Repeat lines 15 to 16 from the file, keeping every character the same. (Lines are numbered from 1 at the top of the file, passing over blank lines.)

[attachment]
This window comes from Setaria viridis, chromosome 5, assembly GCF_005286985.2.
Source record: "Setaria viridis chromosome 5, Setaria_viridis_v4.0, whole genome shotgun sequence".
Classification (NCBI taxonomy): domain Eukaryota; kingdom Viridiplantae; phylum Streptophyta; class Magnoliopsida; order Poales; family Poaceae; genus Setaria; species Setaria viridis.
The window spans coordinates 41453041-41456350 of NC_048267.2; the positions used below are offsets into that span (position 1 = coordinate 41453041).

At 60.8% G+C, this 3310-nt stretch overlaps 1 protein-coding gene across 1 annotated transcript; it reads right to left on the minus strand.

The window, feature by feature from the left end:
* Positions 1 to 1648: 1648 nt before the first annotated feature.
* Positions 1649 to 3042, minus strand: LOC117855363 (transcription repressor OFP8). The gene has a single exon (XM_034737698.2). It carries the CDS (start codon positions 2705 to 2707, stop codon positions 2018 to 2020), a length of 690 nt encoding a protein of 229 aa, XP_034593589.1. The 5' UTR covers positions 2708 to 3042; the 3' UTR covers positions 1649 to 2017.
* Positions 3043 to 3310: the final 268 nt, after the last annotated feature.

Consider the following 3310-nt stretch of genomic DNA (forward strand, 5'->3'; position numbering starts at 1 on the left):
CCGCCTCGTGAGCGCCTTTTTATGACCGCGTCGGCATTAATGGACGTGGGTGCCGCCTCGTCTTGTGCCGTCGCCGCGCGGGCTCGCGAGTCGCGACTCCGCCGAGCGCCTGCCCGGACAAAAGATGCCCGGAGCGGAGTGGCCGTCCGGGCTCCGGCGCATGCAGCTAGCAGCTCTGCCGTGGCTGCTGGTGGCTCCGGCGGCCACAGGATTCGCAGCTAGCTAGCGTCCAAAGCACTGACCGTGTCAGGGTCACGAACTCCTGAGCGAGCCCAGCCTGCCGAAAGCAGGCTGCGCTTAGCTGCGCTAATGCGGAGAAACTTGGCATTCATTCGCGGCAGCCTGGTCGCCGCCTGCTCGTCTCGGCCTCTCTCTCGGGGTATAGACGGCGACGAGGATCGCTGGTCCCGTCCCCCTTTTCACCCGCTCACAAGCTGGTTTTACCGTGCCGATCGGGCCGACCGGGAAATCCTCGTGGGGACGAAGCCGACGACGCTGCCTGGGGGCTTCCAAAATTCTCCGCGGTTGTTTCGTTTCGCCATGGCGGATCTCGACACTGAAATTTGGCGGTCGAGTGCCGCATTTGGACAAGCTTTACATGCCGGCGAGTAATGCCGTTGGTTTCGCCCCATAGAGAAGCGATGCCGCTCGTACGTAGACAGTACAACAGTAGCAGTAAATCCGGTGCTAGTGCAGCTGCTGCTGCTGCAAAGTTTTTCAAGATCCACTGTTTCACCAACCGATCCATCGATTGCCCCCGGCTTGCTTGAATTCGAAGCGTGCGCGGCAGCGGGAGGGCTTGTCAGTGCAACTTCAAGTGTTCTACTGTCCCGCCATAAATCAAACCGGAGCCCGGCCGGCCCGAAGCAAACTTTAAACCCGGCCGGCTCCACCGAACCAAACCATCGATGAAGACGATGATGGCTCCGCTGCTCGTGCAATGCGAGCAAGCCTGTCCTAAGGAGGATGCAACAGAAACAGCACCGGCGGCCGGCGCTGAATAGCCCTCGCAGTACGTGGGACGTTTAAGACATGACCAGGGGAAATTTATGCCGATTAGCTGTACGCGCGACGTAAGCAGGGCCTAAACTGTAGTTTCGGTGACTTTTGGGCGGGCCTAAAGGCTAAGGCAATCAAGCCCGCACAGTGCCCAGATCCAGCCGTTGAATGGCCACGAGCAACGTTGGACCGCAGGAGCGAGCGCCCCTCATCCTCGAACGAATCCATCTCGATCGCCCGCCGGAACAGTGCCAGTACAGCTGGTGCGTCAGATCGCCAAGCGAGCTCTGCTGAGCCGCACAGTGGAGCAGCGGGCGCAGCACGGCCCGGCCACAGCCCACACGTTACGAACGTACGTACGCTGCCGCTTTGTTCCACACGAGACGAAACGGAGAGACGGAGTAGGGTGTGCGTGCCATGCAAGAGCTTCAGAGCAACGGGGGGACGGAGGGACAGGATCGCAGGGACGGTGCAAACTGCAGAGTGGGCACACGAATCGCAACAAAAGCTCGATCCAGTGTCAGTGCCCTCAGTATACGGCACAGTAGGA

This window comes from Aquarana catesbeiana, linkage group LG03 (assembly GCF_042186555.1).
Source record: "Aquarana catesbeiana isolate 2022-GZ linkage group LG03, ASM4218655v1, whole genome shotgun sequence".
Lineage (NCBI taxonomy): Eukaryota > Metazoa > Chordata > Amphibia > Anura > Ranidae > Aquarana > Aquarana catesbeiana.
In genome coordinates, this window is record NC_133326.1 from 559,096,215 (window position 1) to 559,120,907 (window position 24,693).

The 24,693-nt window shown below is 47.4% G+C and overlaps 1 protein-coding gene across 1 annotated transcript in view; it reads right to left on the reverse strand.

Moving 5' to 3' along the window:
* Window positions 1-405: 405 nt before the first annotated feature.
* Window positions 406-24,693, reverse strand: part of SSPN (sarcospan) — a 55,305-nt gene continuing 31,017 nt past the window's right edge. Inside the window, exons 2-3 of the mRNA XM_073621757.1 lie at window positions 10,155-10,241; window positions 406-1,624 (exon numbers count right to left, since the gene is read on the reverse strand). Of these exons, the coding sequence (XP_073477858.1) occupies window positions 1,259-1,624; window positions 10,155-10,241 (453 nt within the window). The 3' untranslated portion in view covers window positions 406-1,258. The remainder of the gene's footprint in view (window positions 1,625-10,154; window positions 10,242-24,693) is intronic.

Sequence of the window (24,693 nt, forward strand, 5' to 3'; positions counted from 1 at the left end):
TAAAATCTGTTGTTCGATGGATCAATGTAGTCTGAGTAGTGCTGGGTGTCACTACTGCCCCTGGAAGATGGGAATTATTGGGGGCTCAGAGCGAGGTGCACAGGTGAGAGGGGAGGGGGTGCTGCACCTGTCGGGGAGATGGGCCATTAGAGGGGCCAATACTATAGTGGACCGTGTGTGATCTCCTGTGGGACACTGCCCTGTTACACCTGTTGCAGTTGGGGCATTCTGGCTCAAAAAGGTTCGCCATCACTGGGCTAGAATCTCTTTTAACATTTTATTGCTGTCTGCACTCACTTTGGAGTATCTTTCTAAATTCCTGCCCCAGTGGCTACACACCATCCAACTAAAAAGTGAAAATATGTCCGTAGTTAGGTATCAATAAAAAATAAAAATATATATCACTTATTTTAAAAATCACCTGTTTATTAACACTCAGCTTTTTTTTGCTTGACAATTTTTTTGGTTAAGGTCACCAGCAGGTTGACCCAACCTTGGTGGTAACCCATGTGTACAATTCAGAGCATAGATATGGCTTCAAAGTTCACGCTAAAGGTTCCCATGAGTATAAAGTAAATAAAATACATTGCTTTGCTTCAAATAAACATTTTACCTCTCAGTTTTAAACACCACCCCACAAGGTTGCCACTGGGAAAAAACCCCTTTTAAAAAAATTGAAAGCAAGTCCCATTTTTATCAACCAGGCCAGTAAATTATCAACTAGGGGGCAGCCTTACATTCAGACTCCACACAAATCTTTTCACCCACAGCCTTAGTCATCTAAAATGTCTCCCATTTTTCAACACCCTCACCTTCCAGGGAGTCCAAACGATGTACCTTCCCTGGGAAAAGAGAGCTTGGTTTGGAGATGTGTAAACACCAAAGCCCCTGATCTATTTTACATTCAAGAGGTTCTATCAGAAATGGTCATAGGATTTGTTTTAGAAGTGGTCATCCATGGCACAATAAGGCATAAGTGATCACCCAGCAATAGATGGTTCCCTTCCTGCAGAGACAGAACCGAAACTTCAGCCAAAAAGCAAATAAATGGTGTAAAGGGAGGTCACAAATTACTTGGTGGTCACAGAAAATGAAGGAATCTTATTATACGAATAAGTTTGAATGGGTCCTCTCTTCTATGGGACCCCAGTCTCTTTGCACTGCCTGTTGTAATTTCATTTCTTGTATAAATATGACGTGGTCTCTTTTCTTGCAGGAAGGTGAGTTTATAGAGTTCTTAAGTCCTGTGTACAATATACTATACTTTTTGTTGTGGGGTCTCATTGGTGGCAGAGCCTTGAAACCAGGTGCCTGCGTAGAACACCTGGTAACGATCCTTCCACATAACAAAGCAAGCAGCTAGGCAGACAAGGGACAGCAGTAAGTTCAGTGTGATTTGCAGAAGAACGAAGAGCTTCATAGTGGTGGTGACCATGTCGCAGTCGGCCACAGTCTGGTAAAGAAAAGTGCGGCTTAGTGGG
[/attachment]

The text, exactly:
In genome coordinates, this window is record NC_133326.1 from 559,096,215 (window position 1) to 559,120,907 (window position 24,693).

The 24,693-nt window shown below is 47.4% G+C and overlaps 1 protein-coding gene across 1 annotated transcript in view; it reads right to left on the reverse strand.